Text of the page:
A sickly child feels unfairly put upon and confined, and so he creates his own means of escape:
. . . And then of a sudden he stopped his chanting and drew closer to the windowpane. The door of the shed still stood ajar as it had been left, and the minutes were slipping by. They were long minutes, but they slipped by nevertheless. He watched the starlings running and flying in little parties across the lawn; he counted them over and over again, with one eye always on that swinging door. A sour-faced maid came in to lay the table for tea, and still Conradin stood and waited and watched. Hope had crept by inches into his heart, and now a look of triumph began to blaze in his eyes that had only known the wistful patience of defeat. Under his breath, with a furtive exultation, he began once again the paean of victory and devastation. And presently his eyes were rewarded: out through that doorway came a long, low, yellow and brown beast, with eyes a-blink at the waning daylight and dark wet stains around the fur of jaws and throat. Conradin dropped on his knees. The great polecat-ferret made its way down to a small brook at the foot of the garden, drank for a moment, then crossed a little plank bridge and was lost to sight in the bushes. Such was the passing of Sredni Vashtar.(3) "Thurnley Abbey" by Perceval Landon (1868-1927) (more about Landon and the story [SPOILERS] HERE):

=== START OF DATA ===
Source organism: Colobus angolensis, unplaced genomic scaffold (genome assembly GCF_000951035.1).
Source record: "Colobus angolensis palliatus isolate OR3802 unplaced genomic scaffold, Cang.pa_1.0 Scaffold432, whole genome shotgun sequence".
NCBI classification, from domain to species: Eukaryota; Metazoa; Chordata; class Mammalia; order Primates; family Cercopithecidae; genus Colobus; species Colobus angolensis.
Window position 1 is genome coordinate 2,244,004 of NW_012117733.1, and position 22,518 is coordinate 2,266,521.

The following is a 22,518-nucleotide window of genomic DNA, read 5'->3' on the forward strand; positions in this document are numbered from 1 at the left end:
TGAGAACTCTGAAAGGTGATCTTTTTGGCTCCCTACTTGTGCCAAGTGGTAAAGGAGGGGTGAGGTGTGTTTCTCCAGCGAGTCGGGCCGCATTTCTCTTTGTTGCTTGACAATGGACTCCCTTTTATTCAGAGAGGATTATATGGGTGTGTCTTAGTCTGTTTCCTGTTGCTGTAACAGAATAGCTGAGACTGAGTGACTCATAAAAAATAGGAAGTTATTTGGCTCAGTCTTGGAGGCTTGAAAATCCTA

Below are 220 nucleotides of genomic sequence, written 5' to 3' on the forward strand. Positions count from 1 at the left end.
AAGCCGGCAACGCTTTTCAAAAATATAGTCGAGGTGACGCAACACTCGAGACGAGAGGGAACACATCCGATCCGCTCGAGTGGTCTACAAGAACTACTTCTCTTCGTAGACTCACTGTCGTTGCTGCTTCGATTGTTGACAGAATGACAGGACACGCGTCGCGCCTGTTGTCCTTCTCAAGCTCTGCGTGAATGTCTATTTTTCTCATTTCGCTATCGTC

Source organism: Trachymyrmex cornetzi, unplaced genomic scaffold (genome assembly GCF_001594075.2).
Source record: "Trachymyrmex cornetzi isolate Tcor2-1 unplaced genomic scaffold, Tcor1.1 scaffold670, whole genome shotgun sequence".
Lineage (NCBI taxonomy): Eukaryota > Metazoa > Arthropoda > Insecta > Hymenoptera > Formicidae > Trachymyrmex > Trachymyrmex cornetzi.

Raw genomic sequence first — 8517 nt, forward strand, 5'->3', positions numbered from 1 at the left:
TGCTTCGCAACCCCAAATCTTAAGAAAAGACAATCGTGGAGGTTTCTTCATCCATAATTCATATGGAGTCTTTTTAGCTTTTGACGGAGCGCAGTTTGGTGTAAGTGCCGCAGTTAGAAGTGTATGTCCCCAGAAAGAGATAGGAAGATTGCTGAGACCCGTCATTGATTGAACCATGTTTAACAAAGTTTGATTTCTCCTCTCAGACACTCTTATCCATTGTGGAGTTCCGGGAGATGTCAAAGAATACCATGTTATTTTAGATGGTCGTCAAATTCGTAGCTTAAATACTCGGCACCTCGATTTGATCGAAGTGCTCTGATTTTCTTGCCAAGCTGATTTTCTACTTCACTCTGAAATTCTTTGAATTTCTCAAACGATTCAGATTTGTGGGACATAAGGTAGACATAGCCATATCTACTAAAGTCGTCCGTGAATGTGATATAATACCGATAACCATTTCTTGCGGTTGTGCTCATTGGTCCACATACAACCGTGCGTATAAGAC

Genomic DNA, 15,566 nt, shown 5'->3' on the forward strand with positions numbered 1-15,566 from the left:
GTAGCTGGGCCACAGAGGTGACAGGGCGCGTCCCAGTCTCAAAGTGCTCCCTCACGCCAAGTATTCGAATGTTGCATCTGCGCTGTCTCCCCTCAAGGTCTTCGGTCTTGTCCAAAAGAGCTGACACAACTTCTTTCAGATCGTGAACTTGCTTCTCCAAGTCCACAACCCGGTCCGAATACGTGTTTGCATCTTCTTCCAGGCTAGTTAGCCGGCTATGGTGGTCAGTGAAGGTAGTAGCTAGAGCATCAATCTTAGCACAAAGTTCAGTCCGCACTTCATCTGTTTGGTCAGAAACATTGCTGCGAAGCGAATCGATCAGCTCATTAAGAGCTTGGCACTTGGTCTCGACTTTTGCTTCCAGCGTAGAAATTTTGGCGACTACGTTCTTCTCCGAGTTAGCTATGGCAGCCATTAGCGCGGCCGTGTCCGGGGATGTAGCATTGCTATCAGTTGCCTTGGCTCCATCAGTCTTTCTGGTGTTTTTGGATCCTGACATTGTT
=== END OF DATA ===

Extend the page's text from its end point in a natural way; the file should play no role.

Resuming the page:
A haunted house in this modern age of electricity? Surely not: